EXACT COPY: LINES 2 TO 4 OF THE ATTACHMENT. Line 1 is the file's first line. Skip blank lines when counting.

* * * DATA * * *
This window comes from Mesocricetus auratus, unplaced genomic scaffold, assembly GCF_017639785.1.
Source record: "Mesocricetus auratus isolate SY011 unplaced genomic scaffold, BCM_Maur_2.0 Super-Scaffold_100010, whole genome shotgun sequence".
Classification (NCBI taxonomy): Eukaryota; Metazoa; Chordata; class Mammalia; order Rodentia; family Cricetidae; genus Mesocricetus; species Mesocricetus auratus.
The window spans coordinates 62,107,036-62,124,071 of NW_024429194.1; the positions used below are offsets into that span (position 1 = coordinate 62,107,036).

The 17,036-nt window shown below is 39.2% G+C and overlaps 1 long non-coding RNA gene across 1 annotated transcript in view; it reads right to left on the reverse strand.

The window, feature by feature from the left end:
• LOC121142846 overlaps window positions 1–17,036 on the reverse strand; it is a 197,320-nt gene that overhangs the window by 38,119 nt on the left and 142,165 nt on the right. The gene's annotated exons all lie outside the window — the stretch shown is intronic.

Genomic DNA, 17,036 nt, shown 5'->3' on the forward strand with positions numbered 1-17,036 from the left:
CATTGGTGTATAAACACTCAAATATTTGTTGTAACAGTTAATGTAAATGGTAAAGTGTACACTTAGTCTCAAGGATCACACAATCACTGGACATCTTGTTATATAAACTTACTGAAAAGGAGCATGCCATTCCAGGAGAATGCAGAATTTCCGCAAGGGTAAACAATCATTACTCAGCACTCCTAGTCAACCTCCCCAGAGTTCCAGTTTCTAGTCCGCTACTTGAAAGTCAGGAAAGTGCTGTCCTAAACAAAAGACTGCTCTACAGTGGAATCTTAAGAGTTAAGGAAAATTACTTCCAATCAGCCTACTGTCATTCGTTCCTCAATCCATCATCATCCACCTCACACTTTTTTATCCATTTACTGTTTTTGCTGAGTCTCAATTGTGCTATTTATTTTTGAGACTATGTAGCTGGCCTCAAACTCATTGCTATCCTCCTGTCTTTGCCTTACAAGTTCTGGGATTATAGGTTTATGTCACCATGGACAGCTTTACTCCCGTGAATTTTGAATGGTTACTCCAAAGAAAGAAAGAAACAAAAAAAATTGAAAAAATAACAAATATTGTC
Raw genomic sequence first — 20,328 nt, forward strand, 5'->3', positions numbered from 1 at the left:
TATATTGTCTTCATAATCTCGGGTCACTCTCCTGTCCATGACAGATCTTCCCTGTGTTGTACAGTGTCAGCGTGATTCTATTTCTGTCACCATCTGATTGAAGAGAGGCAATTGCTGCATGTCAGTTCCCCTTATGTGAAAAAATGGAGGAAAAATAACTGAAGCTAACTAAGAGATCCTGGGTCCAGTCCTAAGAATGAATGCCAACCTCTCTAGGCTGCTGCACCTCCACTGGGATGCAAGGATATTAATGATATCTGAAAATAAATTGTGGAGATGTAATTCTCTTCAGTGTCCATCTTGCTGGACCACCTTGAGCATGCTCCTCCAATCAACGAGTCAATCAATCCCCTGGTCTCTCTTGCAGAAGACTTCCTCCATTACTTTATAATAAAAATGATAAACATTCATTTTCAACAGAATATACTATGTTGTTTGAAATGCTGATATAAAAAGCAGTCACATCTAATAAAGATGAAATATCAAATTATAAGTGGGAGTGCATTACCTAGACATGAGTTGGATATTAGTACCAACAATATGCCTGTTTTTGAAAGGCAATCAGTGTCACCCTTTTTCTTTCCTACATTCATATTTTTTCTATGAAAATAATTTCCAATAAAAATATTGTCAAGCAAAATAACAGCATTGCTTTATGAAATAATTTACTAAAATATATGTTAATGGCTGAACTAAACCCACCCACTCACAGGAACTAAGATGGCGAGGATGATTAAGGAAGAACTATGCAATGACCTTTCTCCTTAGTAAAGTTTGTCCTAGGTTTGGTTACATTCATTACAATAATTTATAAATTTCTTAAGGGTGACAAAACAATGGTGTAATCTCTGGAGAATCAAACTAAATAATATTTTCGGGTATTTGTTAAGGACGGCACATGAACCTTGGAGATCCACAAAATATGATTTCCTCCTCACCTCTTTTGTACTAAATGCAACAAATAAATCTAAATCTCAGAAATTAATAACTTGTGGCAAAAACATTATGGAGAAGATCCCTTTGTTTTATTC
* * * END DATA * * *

Source record: "Mesocricetus auratus isolate SY011 unplaced genomic scaffold, BCM_Maur_2.0 Super-Scaffold_100010, whole genome shotgun sequence".
Classification (NCBI taxonomy): Eukaryota; Metazoa; Chordata; class Mammalia; order Rodentia; family Cricetidae; genus Mesocricetus; species Mesocricetus auratus.
The window spans coordinates 62,107,036-62,124,071 of NW_024429194.1; the positions used below are offsets into that span (position 1 = coordinate 62,107,036).